• Numerous loan repayments were made from [a Cresswell-owned business] to the [...] home loan account during 2006, but the loan was referred to the banks collections department early in 2007. [...] Police allege funds were also transferred to the home loan account by [others] in January and February 2007. The alleged scam came to the attention of police in April 2007 when the rightful owner of the property applied for an investment loan and was told his home was already mortgaged.

For more, see Court: Ex-Swan frauded home loans. DeedContraTheft

Wednesday, July 22, 2009

Massachusetts Closing Attorney Cops Plea To Illegally Pocketing $1M+ In Real Estate Escrow Funds Earmarked For Satisfying Existing Mortgage Loans

From the Office of the U.S. Attorney (Massachusetts):

  • [R]oxbury attorney [ANDREA GOODE-JAMES, age 44,] was convicted [...] in federal court of mortgage fraud for pocketing more than $1 million in proceeds of loan closing transactions.(1) At [the] plea hearing, the prosecutor told the Court that had the case proceeded to trial the Government’s evidence would have proven that GOODE-JAMES performed closings on three different properties between 2005 and 2007, and pocketed more than $1 million in lender proceeds, rather than using those funds to pay off pre-existing mortgages as directed by the lenders. To conceal her fraud, GOODE-JAMES made some monthly payments on the pre-existing mortgage loans. She also issued title insurance commitments to the new lenders, which bound the title insurance company for title defects and misled lenders to believe that she had in fact cleared title by paying off prior loans and obtaining discharges of those mortgages.(2)

For the U.S. Attorney press release, see Roxbury Lawyer Pleads Guilty To Mortgage Fraud.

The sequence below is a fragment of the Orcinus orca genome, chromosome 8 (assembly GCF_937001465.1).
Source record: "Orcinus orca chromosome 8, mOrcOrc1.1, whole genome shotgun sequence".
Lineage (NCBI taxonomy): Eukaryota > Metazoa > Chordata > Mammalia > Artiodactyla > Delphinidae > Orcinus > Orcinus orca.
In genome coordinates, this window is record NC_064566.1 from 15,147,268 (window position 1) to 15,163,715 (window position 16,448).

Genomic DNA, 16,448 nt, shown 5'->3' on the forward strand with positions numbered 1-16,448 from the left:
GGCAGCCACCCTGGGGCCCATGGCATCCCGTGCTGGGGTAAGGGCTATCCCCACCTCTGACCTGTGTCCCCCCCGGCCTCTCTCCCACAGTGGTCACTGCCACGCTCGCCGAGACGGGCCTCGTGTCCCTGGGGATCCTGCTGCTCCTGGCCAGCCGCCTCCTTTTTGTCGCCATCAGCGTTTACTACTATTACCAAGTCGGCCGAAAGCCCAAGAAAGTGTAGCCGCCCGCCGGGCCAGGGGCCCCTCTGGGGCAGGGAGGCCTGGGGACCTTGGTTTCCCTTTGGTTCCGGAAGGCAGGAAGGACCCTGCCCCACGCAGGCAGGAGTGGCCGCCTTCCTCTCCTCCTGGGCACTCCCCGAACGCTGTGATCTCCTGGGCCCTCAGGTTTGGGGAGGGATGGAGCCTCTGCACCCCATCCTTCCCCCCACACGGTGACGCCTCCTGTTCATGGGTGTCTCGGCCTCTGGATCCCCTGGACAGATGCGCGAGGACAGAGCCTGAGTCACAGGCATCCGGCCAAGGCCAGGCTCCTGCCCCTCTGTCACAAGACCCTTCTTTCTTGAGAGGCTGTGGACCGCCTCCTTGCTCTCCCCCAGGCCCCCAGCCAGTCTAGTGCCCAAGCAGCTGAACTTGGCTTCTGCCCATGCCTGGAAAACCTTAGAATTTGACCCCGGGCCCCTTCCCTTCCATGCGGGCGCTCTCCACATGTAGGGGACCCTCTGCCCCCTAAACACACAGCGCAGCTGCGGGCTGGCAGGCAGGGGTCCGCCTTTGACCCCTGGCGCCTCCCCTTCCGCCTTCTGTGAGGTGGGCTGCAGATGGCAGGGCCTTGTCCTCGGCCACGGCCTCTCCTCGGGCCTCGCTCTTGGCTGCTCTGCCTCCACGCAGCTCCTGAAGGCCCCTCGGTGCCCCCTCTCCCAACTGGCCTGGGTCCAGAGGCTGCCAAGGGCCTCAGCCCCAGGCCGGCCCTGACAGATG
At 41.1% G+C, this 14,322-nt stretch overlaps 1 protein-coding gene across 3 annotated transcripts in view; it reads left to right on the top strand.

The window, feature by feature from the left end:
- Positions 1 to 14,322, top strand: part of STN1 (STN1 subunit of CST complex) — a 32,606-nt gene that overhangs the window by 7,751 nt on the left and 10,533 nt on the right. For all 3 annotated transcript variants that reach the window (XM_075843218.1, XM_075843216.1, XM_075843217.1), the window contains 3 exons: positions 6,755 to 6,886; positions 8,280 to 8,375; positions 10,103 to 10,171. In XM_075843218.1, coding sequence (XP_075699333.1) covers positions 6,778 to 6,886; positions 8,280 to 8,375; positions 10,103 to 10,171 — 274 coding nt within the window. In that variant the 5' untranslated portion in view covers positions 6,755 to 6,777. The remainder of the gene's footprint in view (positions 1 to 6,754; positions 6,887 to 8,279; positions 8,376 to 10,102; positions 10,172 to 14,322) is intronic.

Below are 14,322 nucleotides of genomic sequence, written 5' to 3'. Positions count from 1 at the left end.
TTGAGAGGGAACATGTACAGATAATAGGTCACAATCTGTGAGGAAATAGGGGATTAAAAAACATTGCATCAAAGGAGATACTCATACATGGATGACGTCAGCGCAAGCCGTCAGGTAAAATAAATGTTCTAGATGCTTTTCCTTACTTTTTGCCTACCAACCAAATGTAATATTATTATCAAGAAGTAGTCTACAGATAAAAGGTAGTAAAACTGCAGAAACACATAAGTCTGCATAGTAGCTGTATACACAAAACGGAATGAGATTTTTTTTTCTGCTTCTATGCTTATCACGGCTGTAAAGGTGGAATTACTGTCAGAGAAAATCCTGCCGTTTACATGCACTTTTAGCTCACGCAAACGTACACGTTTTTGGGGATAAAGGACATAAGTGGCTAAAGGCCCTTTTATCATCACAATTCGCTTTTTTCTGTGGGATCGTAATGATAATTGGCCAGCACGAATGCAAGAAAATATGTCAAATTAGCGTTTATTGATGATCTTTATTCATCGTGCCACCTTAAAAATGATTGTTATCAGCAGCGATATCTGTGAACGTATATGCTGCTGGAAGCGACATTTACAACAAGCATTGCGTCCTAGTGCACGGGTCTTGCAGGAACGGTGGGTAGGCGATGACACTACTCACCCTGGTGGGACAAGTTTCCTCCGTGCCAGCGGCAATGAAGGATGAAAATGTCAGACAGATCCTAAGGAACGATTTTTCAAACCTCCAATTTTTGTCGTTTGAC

(1) Goode-James pled guilty to one count of mail fraud and three counts of wire fraud, all arising out of her scheme to defraud various mortgage lenders, a title insurance company and innocent homeowners.

(2) For those who have been screwed out of money or property through the dishonest conduct of a Massachusetts attorney in the course of providing legal representation or acting as a fiduciary, and seek some financial reimbursement for the screwing over, go to the Massachusetts Clients' Security Board Of The Supreme Judicial Court for more information. For other states and Canada, see:

Non-Profit Fair Housing Group Files Suit Against Publisher Of Allegedly Discriminatory Classified Ads Against Families With Children

According to a press release from the National Fair Housing Alliance:

  • It is illegal to discriminate against families with children in housing. In their lawsuit, NFHA and FHCCC allege that American Classifieds published discriminatory housing advertisements in violation of the federal Fair Housing Act and California’s Fair Housing and Employment Act. NFHA filed the lawsuit after a year-long investigation that uncovered over 60 discriminatory advertisements in 17 of the states where American Classifieds does business.